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Lying In Her Arms, He Looked Up At Her And Said …

Back in the 70’s there were only 2 or 3 TV channels.

So just about everyone watched - or knew about - the same shows and this brought people together in a way today's kids will never understand.

The TV show “Dallas” about a family of wealthy Texas oil tycoons was a massive hit.

The most famous series cliff-hanger, was when the main star “JR,” played by Larry Hagman, was shot – it was such a big deal I remember people wearing t shirts saying “Who shot JR?”

Charlene Tilton was born the only child of a poor single mother suffering from mental illness.

A self-described “latch key kid” living in LA, on her way to school each morning she would stand outside the famous Hollywood studios to see which glamorous star was arriving in their limousines and who she could spot behind the grand locked gates.

Before she walked on to school, she would dream big and tell herself, “one day I want to be inside those gates and inside that studio.”

Being able to act was a great escape from the sadness of her everyday life, and at the age of 17 she got the chance to read for the part of Lucy Ewing on ‘Dallas.’

When she read the description of Lucy’s character: a manipulative little vixen being raised by her family because she doesn't have her parents, she said to herself “that's my part!”

She “clicked” with the character of Lucy, nailed her audition, landed the part and got her big break.

I remember watching her on Dallas in my teenage years and feeling a big crush on the beautiful girl on TV.

At 24, she fell in love with country singer Johnny Lee and had a daughter, Cherish.

Sadly, her first marriage ended after two years and at 43 Charlene began dating cinematographer Cheddy Hart.

She was happy, it was real love and they enjoyed a blissful eight years together, but two days before Christmas 2009 her husband turned to her and said, “Honey, I don’t feel well.”

He placed her fingers on his neck and she could feel his hearts irregular beats.

He knew how much she was looking forward to Christmas as he looked up at her and said, “I'm sorry I'm ruining Christmas.”

Then he passed in her arms at the age of 54.

Through her tears, Charlene tells of the shock being “something she had never experienced.”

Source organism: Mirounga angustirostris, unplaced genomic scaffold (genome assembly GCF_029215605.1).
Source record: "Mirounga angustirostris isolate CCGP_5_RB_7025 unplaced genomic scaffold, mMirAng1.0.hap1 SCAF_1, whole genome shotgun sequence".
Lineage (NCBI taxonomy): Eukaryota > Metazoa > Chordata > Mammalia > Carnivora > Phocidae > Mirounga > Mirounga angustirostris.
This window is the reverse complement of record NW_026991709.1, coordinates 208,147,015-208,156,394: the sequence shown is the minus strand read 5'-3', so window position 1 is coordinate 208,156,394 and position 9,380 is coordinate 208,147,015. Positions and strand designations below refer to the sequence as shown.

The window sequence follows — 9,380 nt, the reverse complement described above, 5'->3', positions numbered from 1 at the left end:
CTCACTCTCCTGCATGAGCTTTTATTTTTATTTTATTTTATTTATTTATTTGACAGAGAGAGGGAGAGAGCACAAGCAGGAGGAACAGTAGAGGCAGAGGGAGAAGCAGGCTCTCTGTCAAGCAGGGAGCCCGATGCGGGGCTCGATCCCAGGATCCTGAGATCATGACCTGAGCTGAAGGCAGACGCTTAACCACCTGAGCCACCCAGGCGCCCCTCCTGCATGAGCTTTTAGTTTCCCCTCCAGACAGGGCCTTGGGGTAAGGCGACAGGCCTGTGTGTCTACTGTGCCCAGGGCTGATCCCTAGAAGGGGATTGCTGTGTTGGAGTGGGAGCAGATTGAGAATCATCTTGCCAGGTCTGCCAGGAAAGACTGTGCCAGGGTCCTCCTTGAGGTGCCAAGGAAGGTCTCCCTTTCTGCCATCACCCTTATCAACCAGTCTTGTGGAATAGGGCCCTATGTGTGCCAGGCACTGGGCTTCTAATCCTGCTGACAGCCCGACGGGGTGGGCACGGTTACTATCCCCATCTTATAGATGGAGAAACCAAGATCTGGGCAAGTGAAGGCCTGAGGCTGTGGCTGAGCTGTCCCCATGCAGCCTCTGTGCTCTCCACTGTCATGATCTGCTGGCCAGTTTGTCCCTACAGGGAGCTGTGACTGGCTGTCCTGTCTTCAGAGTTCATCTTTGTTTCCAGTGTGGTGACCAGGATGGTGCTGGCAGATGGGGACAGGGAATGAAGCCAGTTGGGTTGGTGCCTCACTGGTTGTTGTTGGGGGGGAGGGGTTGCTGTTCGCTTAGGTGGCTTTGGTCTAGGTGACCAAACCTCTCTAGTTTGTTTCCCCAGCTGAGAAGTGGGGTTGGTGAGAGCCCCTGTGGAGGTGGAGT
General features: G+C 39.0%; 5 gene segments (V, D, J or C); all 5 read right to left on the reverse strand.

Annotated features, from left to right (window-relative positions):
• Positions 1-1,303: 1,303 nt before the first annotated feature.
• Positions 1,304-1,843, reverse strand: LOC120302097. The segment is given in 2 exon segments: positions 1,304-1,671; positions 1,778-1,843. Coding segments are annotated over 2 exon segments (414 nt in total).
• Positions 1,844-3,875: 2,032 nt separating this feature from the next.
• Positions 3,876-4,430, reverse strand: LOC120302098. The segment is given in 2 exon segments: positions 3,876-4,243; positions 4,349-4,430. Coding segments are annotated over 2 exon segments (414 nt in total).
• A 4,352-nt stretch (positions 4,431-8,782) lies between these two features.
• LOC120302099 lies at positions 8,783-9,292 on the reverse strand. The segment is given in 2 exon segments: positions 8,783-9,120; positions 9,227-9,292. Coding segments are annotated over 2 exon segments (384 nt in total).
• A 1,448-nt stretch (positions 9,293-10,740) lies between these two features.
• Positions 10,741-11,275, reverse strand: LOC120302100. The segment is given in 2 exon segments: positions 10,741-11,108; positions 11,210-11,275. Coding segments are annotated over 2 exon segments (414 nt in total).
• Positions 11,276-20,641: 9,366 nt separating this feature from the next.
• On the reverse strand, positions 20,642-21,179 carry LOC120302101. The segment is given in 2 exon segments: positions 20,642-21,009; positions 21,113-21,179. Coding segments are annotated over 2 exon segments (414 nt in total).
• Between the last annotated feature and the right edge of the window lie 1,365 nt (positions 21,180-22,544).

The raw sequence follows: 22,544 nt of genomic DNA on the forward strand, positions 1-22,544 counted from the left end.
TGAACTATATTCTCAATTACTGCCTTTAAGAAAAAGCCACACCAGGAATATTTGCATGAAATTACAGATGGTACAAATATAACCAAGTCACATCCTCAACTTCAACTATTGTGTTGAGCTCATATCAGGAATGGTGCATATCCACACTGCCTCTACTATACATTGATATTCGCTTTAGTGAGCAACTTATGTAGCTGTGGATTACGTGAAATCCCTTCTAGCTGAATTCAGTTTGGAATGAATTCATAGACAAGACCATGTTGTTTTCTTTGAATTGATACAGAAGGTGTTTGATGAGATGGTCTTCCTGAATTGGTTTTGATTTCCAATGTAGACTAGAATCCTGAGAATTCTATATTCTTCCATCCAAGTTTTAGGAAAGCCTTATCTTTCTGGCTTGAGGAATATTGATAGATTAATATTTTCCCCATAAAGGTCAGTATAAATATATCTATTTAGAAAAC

She describes herself as a “mess.”

She spiraled into helplessness and descended into long hazy days clouded with alcohol and cigarettes.

The loss of her partner felt like losing of a part of herself, she wondered if perhaps a part of her had lost the will to live …

Until one day she asked herself, ‘what the plan was for her life? Was it to sit on the couch drinking and smoking?’

She decided right then that “I'm going to go help somebody else.”

She didn't know where to start, but a friend of hers had mentioned something about “Actors For Autism.”

So Charlene joined the group, hoping that her experience and words of encouragement would help bring the young autistic sufferers confidence and help them to find themselves in the world.

She loves her work and finds it amazing and fulfilling watching them “grow and be able to be more socialized in everyday life.”

I think we can both agree that Charlene did a lot right.

1. First off she allowed herself a grieving process.

Sometimes this looks a little like chaos, but that doesn't matter as long as we are processing our feelings and not doing things that pose an immediate danger to ourselves or the lives of others.

2. And Charlene didn’t lash out or blame other people for her pain.

3. When her grieving process was over, she refused to look inward with eyes of self-pity, but she looked outward to what she could do and how she could add to the lives of others.

It is often suggested that we should “give what we want to receive.”

Charlene has made herself happy by making others happy.

She has grown by watching them grow.

Focusing on others suffering when we are in pain, is a great lesson in dealing with the grief and sadness that is a part of all of our lives.

Charlene faced the shock of the sudden loss of her lover passing in her arms.

We may not experience a loss so dramatic, but we will all experience the loss of someone we love and watch dreams filled with hope lie unrealized.

Life is sad.

Loss is a part of life.

That's the deal, we can't do anything about that, but what we can do is choose our response to ourselves, others and our world when loss happens.

At times of loss in your life, you can use Charlene’s formula for inspiration:

1. Grieve
2. Try not to blame
3. Focus on others

If you'd like to watch the You Tube video where Charlene tells her story you can take a look at it here.

If this post has got you thinking about how to deal with loss, here's the 5 Stages Of Grief tool.

wishing you the best of days,


Harley M Storey
"The Life Coach Toolman!"

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